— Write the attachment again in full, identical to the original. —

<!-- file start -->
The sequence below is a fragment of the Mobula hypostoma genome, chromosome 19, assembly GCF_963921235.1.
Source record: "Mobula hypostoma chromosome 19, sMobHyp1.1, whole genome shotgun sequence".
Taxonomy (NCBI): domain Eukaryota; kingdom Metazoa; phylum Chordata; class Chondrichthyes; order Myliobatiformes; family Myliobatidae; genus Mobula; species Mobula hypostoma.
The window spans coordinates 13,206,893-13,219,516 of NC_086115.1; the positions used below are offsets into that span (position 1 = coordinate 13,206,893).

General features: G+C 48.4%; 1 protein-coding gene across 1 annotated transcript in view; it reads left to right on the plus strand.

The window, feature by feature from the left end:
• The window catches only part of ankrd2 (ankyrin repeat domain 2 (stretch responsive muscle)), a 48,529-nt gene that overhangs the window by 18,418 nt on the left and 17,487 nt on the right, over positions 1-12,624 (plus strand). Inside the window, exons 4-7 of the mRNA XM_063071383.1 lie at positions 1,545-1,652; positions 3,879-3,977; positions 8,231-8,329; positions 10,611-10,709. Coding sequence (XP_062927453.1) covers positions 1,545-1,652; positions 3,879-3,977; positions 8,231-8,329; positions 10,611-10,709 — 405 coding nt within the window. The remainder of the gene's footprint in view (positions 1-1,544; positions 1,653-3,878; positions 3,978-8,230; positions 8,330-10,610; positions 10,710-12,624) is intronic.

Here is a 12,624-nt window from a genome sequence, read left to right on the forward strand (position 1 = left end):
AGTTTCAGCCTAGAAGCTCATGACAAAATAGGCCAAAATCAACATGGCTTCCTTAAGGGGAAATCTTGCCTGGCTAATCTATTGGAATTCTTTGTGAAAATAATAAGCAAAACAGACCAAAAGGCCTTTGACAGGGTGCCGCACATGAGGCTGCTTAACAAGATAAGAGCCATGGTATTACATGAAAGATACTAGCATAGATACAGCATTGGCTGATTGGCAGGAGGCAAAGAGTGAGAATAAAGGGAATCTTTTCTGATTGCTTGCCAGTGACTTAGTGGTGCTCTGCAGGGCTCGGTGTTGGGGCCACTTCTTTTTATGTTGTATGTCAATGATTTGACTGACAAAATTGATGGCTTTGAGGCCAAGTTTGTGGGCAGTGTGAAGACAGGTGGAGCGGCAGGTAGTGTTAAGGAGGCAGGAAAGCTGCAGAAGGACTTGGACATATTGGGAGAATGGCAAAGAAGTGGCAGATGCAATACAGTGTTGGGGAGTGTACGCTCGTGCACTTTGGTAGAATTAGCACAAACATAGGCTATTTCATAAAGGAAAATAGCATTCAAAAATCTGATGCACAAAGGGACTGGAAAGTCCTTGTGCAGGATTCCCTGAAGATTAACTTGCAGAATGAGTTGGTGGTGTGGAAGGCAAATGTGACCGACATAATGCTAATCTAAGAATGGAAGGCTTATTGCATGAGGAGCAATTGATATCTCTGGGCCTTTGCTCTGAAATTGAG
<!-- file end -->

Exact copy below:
The sequence below is a fragment of the Mobula hypostoma genome, chromosome 19, assembly GCF_963921235.1.
Source record: "Mobula hypostoma chromosome 19, sMobHyp1.1, whole genome shotgun sequence".
Taxonomy (NCBI): domain Eukaryota; kingdom Metazoa; phylum Chordata; class Chondrichthyes; order Myliobatiformes; family Myliobatidae; genus Mobula; species Mobula hypostoma.
The window spans coordinates 13,206,893-13,219,516 of NC_086115.1; the positions used below are offsets into that span (position 1 = coordinate 13,206,893).

General features: G+C 48.4%; 1 protein-coding gene across 1 annotated transcript in view; it reads left to right on the plus strand.

The window, feature by feature from the left end:
• The window catches only part of ankrd2 (ankyrin repeat domain 2 (stretch responsive muscle)), a 48,529-nt gene that overhangs the window by 18,418 nt on the left and 17,487 nt on the right, over positions 1-12,624 (plus strand). Inside the window, exons 4-7 of the mRNA XM_063071383.1 lie at positions 1,545-1,652; positions 3,879-3,977; positions 8,231-8,329; positions 10,611-10,709. Coding sequence (XP_062927453.1) covers positions 1,545-1,652; positions 3,879-3,977; positions 8,231-8,329; positions 10,611-10,709 — 405 coding nt within the window. The remainder of the gene's footprint in view (positions 1-1,544; positions 1,653-3,878; positions 3,978-8,230; positions 8,330-10,610; positions 10,710-12,624) is intronic.

Here is a 12,624-nt window from a genome sequence, read left to right on the forward strand (position 1 = left end):
AGTTTCAGCCTAGAAGCTCATGACAAAATAGGCCAAAATCAACATGGCTTCCTTAAGGGGAAATCTTGCCTGGCTAATCTATTGGAATTCTTTGTGAAAATAATAAGCAAAACAGACCAAAAGGCCTTTGACAGGGTGCCGCACATGAGGCTGCTTAACAAGATAAGAGCCATGGTATTACATGAAAGATACTAGCATAGATACAGCATTGGCTGATTGGCAGGAGGCAAAGAGTGAGAATAAAGGGAATCTTTTCTGATTGCTTGCCAGTGACTTAGTGGTGCTCTGCAGGGCTCGGTGTTGGGGCCACTTCTTTTTATGTTGTATGTCAATGATTTGACTGACAAAATTGATGGCTTTGAGGCCAAGTTTGTGGGCAGTGTGAAGACAGGTGGAGCGGCAGGTAGTGTTAAGGAGGCAGGAAAGCTGCAGAAGGACTTGGACATATTGGGAGAATGGCAAAGAAGTGGCAGATGCAATACAGTGTTGGGGAGTGTACGCTCGTGCACTTTGGTAGAATTAGCACAAACATAGGCTATTTCATAAAGGAAAATAGCATTCAAAAATCTGATGCACAAAGGGACTGGAAAGTCCTTGTGCAGGATTCCCTGAAGATTAACTTGCAGAATGAGTTGGTGGTGTGGAAGGCAAATGTGACCGACATAATGCTAATCTAAGAATGGAAGGCTTATTGCATGAGGAGCAATTGATATCTCTGGGCCTTTGCTCTGAAATTGAG